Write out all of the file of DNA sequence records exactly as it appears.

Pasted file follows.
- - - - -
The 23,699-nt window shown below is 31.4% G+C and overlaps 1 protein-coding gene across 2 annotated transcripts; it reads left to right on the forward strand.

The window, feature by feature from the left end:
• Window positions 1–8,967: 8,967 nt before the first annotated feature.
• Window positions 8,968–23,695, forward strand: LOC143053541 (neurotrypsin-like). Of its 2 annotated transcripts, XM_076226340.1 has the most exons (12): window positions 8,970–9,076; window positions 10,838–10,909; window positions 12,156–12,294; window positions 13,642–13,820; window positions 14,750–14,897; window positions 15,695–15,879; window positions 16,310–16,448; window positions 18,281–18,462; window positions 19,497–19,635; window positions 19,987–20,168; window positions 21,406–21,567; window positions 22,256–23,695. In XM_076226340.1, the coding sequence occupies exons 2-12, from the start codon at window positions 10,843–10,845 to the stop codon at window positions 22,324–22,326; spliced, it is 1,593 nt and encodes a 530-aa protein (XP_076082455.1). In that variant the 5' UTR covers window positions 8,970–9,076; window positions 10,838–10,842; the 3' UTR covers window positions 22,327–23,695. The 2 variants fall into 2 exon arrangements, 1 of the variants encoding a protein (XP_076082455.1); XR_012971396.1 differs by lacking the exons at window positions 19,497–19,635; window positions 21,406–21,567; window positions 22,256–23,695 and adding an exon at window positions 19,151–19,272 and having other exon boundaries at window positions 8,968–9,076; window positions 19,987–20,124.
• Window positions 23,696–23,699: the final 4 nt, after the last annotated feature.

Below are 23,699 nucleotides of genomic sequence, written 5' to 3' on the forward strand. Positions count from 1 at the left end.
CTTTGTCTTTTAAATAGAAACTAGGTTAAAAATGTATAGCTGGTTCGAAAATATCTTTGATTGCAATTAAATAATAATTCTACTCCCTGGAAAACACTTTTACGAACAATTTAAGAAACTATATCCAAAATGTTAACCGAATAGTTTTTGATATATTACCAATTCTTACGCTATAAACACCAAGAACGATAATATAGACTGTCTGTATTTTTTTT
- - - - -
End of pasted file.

The 23,699-nt window shown below is 31.4% G+C and overlaps 1 protein-coding gene across 2 annotated transcripts; it reads left to right on the forward strand.

The window, feature by feature from the left end:
• Window positions 1–8,967: 8,967 nt before the first annotated feature.
• Window positions 8,968–23,695, forward strand: LOC143053541 (neurotrypsin-like). Of its 2 annotated transcripts, XM_076226340.1 has the most exons (12): window positions 8,970–9,076; window positions 10,838–10,909; window positions 12,156–12,294; window positions 13,642–13,820; window positions 14,750–14,897; window positions 15,695–15,879; window positions 16,310–16,448; window positions 18,281–18,462; window positions 19,497–19,635; window positions 19,987–20,168; window positions 21,406–21,567; window positions 22,256–23,695. In XM_076226340.1, the coding sequence occupies exons 2-12, from the start codon at window positions 10,843–10,845 to the stop codon at window positions 22,324–22,326; spliced, it is 1,593 nt and encodes a 530-aa protein (XP_076082455.1). In that variant the 5' UTR covers window positions 8,970–9,076; window positions 10,838–10,842; the 3' UTR covers window positions 22,327–23,695. The 2 variants fall into 2 exon arrangements, 1 of the variants encoding a protein (XP_076082455.1); XR_012971396.1 differs by lacking the exons at window positions 19,497–19,635; window positions 21,406–21,567; window positions 22,256–23,695 and adding an exon at window positions 19,151–19,272 and having other exon boundaries at window positions 8,968–9,076; window positions 19,987–20,124.
• Window positions 23,696–23,699: the final 4 nt, after the last annotated feature.

Below are 23,699 nucleotides of genomic sequence, written 5' to 3' on the forward strand. Positions count from 1 at the left end.
CTTTGTCTTTTAAATAGAAACTAGGTTAAAAATGTATAGCTGGTTCGAAAATATCTTTGATTGCAATTAAATAATAATTCTACTCCCTGGAAAACACTTTTACGAACAATTTAAGAAACTATATCCAAAATGTTAACCGAATAGTTTTTGATATATTACCAATTCTTACGCTATAAACACCAAGAACGATAATATAGACTGTCTGTATTTTTTTT